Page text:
Spring Training

A productive morning under the sun. It’s nice to get some soil on the hands and catch up with our land-donors and neighbours. Here are some snapshots of our progress.

Blue bells and buttercup
Next step: digging new beds
A pound or so of overwintered Chieftans, hiding out since last season
Time to clean up the kale forest and rudbeckia
Thinned and weeded, ready for this year’s seeds and starts

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2013 CSA Poster

Ken Tsui’s Pop-Up Dinners

One of the benefits of growing veggies in the city is being on speed dial with amazing chefs. Ken Tsui, formerly of Eat Together, called us up last week to see if we had anything appetizing overwintering in our gardens. He does private meals for small groups and comes up with some of the most appetizing and creative menus I’ve heard of. We managed to supply him with some lacinato kale, tokyo cross turnips, collard greens, sunckokes and arugula.

This meal was put together by Ken and two other chefs, a brother-sister duo, Tarek & Karima Chellouf. Here’s a glimpse of their skill:

A handmade ramen salad with miso deviled eggs, toasted lacinato kale chips and dust, pressed turnip and wild foraged greens.

Soy-glazed, smoked cod with sunchokes, carrot noodles, and clams in a dashi broth – radish sprouts, chickweed, and tatsoi to garnish.

The dessert was an apple tarte tatin with five-spice crust and ginger honey-lemon drizzle. Also topped with coconut whip.

If you are interested in having Ken come bless your space, he can be reached at ken.yk.tsui(at)gmail.com.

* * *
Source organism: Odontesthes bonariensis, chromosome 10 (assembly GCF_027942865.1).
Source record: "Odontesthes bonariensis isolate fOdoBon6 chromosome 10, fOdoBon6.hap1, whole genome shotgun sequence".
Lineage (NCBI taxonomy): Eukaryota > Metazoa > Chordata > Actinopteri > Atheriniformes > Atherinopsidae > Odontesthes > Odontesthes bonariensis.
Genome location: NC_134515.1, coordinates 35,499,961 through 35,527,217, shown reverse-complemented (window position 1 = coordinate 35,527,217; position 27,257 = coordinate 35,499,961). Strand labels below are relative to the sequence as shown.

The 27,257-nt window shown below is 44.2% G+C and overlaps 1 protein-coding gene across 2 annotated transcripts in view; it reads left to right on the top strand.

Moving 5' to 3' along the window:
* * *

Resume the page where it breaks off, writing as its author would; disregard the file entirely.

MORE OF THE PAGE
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ICF Internship 2013

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2013 Internships
*Note: 2013 Internship Closed 03/15/2013 –  thanks for all the excellent applications* 
Inner City Farms Inc is seeking applicants for urban farming internships. Interns will learn to farm and manage a network of small vegetable plots built primarily in residential spaces throughout Vancouver.
Commitment
  • Minimum of one8hr work shift from Monday to Friday and a 4-8hr shift every other Sunday morning.
  • Weekday shifts will be spent alongside our head farmer
  • Sundays will be based around our CSA harvest
This is a volunteer position at this time. There will be occasional workdays as of early April, full hours will start early May. The season will last through October.
If interested, please send the following to info@innercityfarms.com
  • Resume 
  • A paragraph outlining your qualifications, interests and why an urban farming internship is something that you would like to take on.

Inner City Farms will contact prospective interns for in-person interviews via email.

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Early Nettles!

 There are a few ways to get fresh greens at this time of year.